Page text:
Roughly 4 feet of water spilled over the sea wall in Marshfield, Mass., this morning due to the winter storm slamming the Northeast, according to Town Administrator Michael Maresco.

“Not only are we dealing with the snow, we’re dealing with the water and the frigid temperatures,” Maresco told CNN.

The town is experiencing winds of about 55 to 65 mph, 2 to 3 inches of snow per hour, and about 20% of residents — around 2,500 — are without electricity.

The town is opening a warming center for those affected.

Officials have gotten a few emergency calls from the elderly who lost power and needed electricity to generate oxygen, he said.

He said this storm is “worse than the storms we had in ’18, right now, at least the amount of snow, not the amount of water.”

Officials are concerned about roads freezing over due to frigid temperatures, he added.

Connecticut governor: "It's a wicked New England storm"

Speaking at a Saturday afternoon news conference, Connecticut Gov. Ned Lamont said that as of now, not many outages were reported, and he warned residents to stay off the road as storm conditions persist.

A transportation department official said that more than 600 plows have been out clearing the roads and about 100 contractors are ready as a backup in case they’re needed. 

A small number of accidents were reported, according to one official, and some vehicles have also been cited for undisclosed violations.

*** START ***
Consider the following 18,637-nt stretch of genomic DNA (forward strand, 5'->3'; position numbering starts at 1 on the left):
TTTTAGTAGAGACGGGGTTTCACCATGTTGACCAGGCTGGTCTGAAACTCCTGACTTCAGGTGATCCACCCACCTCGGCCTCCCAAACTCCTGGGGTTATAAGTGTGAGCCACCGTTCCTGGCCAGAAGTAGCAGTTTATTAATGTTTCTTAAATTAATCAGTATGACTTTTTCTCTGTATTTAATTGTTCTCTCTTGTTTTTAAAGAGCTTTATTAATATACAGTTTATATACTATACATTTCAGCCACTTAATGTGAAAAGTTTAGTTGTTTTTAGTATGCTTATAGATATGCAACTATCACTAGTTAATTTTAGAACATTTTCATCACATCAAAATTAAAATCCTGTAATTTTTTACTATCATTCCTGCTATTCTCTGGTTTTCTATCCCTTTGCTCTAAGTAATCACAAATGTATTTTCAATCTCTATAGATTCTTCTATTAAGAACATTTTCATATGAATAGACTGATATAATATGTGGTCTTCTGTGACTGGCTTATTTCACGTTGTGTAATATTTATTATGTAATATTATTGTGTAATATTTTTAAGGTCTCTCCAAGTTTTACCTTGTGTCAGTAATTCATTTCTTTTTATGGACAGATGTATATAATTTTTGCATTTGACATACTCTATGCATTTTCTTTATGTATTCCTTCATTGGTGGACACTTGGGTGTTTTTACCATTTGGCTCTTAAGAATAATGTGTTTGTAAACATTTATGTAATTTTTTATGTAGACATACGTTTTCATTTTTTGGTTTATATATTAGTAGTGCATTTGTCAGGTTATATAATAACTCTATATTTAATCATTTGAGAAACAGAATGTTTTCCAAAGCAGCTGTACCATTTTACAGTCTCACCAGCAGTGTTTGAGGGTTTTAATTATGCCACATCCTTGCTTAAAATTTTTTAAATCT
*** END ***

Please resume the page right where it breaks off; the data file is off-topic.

Metro-North and other commuter lines are shut down on Saturday, but authorities believe that regular Sunday service will resume after the snow subsides.

Lamont said the storm would get worse before it gets better and recommended that residents stay in their homes on Saturday.

MTA head says New York City subways are almost fully operational

A man carefully walks down snow-covered subway stairs in Brooklyn, New York, on Saturday.

The head of the Metropolitan Transit Authority said “the subway system is operating almost fully” as storm conditions impact New York City.

Of the 472 subway stations, only a few are lacking service, with service temporarily suspended to the Rockaways in Queens, MTA Chair and CEO Janno Lieber said during a news briefing Saturday.